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  • Writer's pictureKathryn Stagg

Driving Transit During Corona

Red streetcar driving down a street in Toronto
Photo by Point & Shoot on Unsplash

While governments around the world are advising their citizens to stay home in order to flatten the curve of COVID-19, for many drivers, this is not an option. In Canada, as in other countries, transit workers are still on the roads, and at a considerable risk.

In an article for, Ben Spurr interviewed some of the Toronto Transit Commission workers who are putting themselves at risk in order to provide a vital service to the citizens of Toronto.

"With businesses shuttered, schools closed, and streets nearly deserted as Toronto enters what's expected to be a prolonged shutdown to slow the virus, most of the TTC's roughly 5,000 bus, streetcar, and subway operators remain on the job. So are the thousands of mechanics, transit control staff, cleaners, and other employees who support day-to-day operations."

While the number of passengers riding the TTC is far down, transit remains crucial in transporting people involved in essential services around the city. One TTC driver, despite concerns over his health, said that he continues to work for those nurses, doctors, and first responders who are helping to save lives.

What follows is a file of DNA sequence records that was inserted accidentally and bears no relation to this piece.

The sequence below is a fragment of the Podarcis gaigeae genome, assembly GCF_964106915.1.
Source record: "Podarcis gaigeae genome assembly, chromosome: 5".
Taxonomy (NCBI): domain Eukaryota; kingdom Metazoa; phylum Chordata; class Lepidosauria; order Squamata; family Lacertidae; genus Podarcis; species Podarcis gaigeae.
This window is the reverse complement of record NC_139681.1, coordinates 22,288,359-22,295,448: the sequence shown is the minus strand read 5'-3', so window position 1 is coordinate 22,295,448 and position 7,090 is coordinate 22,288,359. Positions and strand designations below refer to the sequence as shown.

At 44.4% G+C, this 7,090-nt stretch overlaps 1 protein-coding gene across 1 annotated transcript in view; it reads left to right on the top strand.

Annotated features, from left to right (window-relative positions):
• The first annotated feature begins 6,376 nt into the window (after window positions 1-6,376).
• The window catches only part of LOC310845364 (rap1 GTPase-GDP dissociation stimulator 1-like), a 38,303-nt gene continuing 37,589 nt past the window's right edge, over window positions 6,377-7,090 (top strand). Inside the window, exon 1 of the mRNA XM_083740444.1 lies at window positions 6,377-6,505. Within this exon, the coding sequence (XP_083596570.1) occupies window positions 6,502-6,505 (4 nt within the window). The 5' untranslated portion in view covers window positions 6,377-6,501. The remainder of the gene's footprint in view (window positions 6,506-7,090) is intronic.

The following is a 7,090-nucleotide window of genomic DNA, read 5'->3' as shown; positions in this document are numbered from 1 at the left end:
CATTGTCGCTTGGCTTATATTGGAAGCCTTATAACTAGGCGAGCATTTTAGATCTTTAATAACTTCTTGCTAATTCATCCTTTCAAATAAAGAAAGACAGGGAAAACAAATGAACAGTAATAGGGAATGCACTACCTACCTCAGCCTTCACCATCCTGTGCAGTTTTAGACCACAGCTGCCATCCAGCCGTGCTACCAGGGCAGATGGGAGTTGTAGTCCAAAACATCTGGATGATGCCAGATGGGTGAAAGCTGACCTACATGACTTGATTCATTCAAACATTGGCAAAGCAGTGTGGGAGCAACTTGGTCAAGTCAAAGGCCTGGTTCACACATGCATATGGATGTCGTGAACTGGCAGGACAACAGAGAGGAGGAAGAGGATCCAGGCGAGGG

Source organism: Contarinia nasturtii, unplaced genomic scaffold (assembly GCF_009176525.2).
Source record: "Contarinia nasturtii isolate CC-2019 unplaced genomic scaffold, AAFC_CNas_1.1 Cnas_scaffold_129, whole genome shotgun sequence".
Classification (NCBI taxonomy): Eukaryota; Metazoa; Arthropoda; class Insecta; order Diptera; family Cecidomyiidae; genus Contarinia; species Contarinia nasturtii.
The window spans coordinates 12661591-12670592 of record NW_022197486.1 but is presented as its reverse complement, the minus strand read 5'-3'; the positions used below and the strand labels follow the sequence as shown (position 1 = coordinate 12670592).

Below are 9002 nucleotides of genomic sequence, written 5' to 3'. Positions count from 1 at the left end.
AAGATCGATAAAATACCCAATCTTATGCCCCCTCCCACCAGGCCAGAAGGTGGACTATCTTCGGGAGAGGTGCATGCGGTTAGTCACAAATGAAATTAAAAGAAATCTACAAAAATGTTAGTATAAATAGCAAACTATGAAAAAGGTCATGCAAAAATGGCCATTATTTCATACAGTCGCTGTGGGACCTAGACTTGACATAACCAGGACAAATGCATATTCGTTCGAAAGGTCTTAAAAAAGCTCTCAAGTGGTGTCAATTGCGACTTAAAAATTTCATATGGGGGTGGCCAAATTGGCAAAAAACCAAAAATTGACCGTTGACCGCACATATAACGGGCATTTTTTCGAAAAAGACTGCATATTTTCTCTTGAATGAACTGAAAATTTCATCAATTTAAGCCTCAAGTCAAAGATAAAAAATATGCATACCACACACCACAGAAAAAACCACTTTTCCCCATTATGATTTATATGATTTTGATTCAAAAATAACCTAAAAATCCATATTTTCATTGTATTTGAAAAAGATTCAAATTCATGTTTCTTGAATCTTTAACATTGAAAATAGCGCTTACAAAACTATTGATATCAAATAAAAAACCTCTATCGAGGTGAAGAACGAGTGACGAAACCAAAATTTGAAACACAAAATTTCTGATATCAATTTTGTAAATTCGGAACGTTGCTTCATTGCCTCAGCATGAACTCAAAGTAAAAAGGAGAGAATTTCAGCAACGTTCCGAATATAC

His health concerns, and those of other TTC drivers, are legitimate, however. Even with less volume, drivers are still operating vehicles for 8+ hours a day without knowing if passengers are sick or have been in contact with someone who has been sick.

"[One] driver said he's taking extra precautions by being careful about what he touches and wiping down his work area. But some tasks still make him nervous, like the safety check that requires him to physically touch bus stanchions and emergency windows at the start of each shift to ensure they're stable."

This situation is in many ways typical of the bind that cities across the world are in with COVID-19: the need for essential services to remain operational means that essential workers are required to be vulnerable to infection. There is no easy solution.

However, reminders that there are those who are shouldering a larger risk can serve as a call to action for those who, because of work or financial situations, are less vulnerable. We can play our part in keeping these workers safe - by using public transit only when absolutely necessary and, when necessary, by washing our hands and sanitizing rigorously.

For more on how public transit workers are being affected, check out the original article by Ben Spurr.


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